- The value of Curwin Bosch is fully recognised by Lukhanyo Am and Ruben van Heerden, who benefit from his work in different ways
- Bosch isn’t new to the white-hot nature of play-off rugby, having played in two Currie Cup finals
- His boot has often kept the Sharks afloat this season and played a role in getting them into the play-offs
It’s a forward who can accurately tell you the value of an excellent playmaker who controls the game, which is what Sharks lock Ruben van Heerden feels they have in Curwin Bosch.
The jury has always been out on Bosch’s defensive courage, but when his attacking and kicking game is on song, that tends to be forgotten quickly.
If defensively deficient pivots like Ireland’s Ronan O’Gara, England’s George Ford and Australia’s Quade Cooper have been able to forge careers without having to get their shoulders dirty, the same should be applied to Bosch.
Van Heerden was quick to recognise Bosch’s importance, especially in a play-off game where narrow margins decide the course of fixtures.
Saturday’s Currie Cup semi-final against Western Province at Newlands won’t be any different, especially with the fact that John Dobson’s side haven’t quite found the right playmaker.
Damian Willemse, for all his talent, hasn't quite clicked and had to move to 15 to cover for the unfortunate Warrick Gelant.
This meant Tim Swiel has had to deputise at No 10 and while his kicking game has been adequate, his game management has left a lot to be desired.
Van Heerden, though, was quick to state that Western Province’s flyhalf worries aren’t his concerns.
“Curwin is incredibly influential for our team. He is our playmaker and he is crucial with regards to the way we want to play. As a forward, it’s great having a guy like Curwin because he puts you on the front foot and puts the ball in the right areas of the field. A guy like Curwin makes your job that much easier,” Van Heerden said.
“With regards to Western Province’s issue with their flyhalves, I’m not concerned about that and I’m not too clued up as to what’s happening there. That’s their problem, but on our side, we’ve got a good 10 who can definitely do the job on Saturday.”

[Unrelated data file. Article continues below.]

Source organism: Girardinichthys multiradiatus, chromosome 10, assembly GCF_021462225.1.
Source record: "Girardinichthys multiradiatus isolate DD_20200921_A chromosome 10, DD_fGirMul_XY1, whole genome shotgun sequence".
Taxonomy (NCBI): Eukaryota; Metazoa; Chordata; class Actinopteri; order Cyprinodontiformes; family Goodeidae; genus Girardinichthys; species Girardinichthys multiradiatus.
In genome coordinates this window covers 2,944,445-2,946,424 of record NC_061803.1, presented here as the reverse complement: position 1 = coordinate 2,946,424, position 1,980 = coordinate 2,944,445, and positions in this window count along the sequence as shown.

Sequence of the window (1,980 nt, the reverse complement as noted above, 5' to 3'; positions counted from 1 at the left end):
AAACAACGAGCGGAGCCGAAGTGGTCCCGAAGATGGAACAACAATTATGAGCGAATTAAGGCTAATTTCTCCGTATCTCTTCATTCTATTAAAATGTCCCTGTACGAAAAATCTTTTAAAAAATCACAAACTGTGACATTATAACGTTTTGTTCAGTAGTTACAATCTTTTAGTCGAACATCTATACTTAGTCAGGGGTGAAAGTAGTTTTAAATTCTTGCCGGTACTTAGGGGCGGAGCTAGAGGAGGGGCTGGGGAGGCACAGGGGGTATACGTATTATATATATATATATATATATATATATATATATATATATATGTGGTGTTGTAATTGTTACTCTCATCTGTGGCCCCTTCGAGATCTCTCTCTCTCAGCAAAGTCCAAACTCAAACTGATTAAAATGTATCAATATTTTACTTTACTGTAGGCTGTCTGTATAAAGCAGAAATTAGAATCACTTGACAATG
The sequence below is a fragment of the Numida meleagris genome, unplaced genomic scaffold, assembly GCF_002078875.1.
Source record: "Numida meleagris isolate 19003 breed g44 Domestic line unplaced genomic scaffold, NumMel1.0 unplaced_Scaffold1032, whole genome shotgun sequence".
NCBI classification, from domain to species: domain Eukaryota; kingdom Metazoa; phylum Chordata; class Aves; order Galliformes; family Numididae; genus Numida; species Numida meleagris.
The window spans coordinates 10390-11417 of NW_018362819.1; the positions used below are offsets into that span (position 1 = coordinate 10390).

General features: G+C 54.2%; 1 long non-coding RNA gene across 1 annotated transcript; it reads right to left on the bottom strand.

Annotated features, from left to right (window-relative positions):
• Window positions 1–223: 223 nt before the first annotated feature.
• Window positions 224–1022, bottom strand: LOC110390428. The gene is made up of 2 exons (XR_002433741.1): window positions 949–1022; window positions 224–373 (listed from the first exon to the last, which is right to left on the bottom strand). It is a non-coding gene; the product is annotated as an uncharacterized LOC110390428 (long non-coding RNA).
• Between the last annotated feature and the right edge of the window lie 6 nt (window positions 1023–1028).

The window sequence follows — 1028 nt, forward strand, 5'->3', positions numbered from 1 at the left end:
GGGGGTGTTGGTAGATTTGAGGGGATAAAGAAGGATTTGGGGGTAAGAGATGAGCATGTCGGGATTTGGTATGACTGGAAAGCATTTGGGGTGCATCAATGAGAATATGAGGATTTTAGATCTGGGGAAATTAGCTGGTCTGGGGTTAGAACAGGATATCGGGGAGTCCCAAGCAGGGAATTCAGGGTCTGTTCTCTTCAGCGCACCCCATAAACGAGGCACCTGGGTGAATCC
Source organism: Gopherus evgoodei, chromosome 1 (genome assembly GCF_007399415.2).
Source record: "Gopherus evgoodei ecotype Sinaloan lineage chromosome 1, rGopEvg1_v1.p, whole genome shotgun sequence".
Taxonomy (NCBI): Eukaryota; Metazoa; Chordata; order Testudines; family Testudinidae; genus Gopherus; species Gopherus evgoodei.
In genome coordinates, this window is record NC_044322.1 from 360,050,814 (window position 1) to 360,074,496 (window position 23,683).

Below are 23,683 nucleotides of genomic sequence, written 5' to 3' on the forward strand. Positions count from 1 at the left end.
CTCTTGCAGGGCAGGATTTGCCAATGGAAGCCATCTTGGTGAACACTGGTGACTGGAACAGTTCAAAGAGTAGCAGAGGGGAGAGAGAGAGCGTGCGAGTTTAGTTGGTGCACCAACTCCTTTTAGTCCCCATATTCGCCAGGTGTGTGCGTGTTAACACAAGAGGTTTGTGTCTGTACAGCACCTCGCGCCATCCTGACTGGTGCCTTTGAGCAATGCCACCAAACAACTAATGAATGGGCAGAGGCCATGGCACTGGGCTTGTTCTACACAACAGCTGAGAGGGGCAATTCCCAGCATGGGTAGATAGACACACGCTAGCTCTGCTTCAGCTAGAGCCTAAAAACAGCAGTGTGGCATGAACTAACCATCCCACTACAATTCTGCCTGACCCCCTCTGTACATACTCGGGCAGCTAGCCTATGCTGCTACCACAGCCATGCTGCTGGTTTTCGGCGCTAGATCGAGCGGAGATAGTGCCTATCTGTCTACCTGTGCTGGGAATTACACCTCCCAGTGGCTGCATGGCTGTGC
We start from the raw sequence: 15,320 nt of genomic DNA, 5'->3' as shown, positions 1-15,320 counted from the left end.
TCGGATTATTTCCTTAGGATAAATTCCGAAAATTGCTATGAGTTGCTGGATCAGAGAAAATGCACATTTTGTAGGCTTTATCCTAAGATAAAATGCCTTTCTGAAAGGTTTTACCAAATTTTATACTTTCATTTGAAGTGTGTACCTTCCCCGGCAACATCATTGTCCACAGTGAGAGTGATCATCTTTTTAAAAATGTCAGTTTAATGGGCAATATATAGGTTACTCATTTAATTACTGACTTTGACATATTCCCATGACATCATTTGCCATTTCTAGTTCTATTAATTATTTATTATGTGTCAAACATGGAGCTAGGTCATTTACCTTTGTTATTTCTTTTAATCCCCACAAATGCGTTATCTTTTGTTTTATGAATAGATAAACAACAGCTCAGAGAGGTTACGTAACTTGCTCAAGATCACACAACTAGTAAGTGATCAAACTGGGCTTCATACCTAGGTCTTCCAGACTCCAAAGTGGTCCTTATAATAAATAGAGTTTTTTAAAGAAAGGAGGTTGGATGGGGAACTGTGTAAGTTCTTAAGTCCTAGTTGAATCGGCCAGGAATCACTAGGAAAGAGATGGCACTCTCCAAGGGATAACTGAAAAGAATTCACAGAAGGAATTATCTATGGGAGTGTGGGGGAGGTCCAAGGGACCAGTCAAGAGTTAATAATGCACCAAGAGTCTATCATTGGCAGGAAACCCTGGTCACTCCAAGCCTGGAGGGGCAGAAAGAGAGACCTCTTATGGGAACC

Sharks captain and centre Lukhanyo Am, like a forward, will know what Bosch brings to the table. As a beneficiary of Bosch’s pin-point passing, Am knows exactly what they have in Bosch.
For Am, it’s not even about the excitement Bosch brings to the table, but his goalkicking that’s kept the Sharks in the tournament.
Bosch, who has taken part in two Currie Cup finals with one win and one loss, could come into his own if the Sharks pack gain some sort of parity.
“Having a key player like Curwin Bosch who has a golden boot helps to put us in the right areas of the game. His all-round kicking ability gives us confidence. A big game like a semi-final won’t be as flashy as a pool game. We’ll definitely try to put ourselves in the right areas and we’ll always try to take the points opportunities while backing a guy like Curwin to slot those kicks,” Am said.
“We know what Western Province’s strengths are with regards to their set-piece dominance. They have proven it straight through the competition. We’ve been working on ourselves and looking to strengthen the facets where we have been lacking. If we can get our own set-pieces going and challenge them on their own, it’s going to be an exciting game.”
Kick-off on Saturday is at 16:30.